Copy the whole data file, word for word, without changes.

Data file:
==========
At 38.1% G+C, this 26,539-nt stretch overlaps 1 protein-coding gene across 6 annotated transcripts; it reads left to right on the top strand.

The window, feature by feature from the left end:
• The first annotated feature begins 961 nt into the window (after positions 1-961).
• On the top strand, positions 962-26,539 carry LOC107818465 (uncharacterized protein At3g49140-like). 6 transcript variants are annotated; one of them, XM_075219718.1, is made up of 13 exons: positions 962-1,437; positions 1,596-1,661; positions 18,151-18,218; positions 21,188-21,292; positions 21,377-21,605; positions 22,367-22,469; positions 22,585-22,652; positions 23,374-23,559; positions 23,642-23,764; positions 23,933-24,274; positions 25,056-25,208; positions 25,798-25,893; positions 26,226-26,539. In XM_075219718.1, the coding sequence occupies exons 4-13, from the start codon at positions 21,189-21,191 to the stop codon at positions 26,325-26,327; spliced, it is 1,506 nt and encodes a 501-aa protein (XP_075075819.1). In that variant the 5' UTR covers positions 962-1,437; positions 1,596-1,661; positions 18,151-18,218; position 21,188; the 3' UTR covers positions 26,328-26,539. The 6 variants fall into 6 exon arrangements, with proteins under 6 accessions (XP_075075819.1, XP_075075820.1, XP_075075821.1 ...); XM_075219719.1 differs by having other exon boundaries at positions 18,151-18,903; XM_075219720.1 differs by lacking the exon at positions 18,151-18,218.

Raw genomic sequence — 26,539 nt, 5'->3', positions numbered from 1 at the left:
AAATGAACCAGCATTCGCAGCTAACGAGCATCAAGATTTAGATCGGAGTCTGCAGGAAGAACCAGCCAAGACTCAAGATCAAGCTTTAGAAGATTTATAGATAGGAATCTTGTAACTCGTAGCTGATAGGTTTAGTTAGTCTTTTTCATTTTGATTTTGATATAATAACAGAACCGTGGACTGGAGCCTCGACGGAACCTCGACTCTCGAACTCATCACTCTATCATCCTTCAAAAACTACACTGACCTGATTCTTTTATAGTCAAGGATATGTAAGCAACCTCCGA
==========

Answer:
At 38.1% G+C, this 26,539-nt stretch overlaps 1 protein-coding gene across 6 annotated transcripts; it reads left to right on the top strand.

The window, feature by feature from the left end:
• The first annotated feature begins 961 nt into the window (after positions 1-961).
• On the top strand, positions 962-26,539 carry LOC107818465 (uncharacterized protein At3g49140-like). 6 transcript variants are annotated; one of them, XM_075219718.1, is made up of 13 exons: positions 962-1,437; positions 1,596-1,661; positions 18,151-18,218; positions 21,188-21,292; positions 21,377-21,605; positions 22,367-22,469; positions 22,585-22,652; positions 23,374-23,559; positions 23,642-23,764; positions 23,933-24,274; positions 25,056-25,208; positions 25,798-25,893; positions 26,226-26,539. In XM_075219718.1, the coding sequence occupies exons 4-13, from the start codon at positions 21,189-21,191 to the stop codon at positions 26,325-26,327; spliced, it is 1,506 nt and encodes a 501-aa protein (XP_075075819.1). In that variant the 5' UTR covers positions 962-1,437; positions 1,596-1,661; positions 18,151-18,218; position 21,188; the 3' UTR covers positions 26,328-26,539. The 6 variants fall into 6 exon arrangements, with proteins under 6 accessions (XP_075075819.1, XP_075075820.1, XP_075075821.1 ...); XM_075219719.1 differs by having other exon boundaries at positions 18,151-18,903; XM_075219720.1 differs by lacking the exon at positions 18,151-18,218.

Raw genomic sequence — 26,539 nt, 5'->3', positions numbered from 1 at the left:
AAATGAACCAGCATTCGCAGCTAACGAGCATCAAGATTTAGATCGGAGTCTGCAGGAAGAACCAGCCAAGACTCAAGATCAAGCTTTAGAAGATTTATAGATAGGAATCTTGTAACTCGTAGCTGATAGGTTTAGTTAGTCTTTTTCATTTTGATTTTGATATAATAACAGAACCGTGGACTGGAGCCTCGACGGAACCTCGACTCTCGAACTCATCACTCTATCATCCTTCAAAAACTACACTGACCTGATTCTTTTATAGTCAAGGATATGTAAGCAACCTCCGA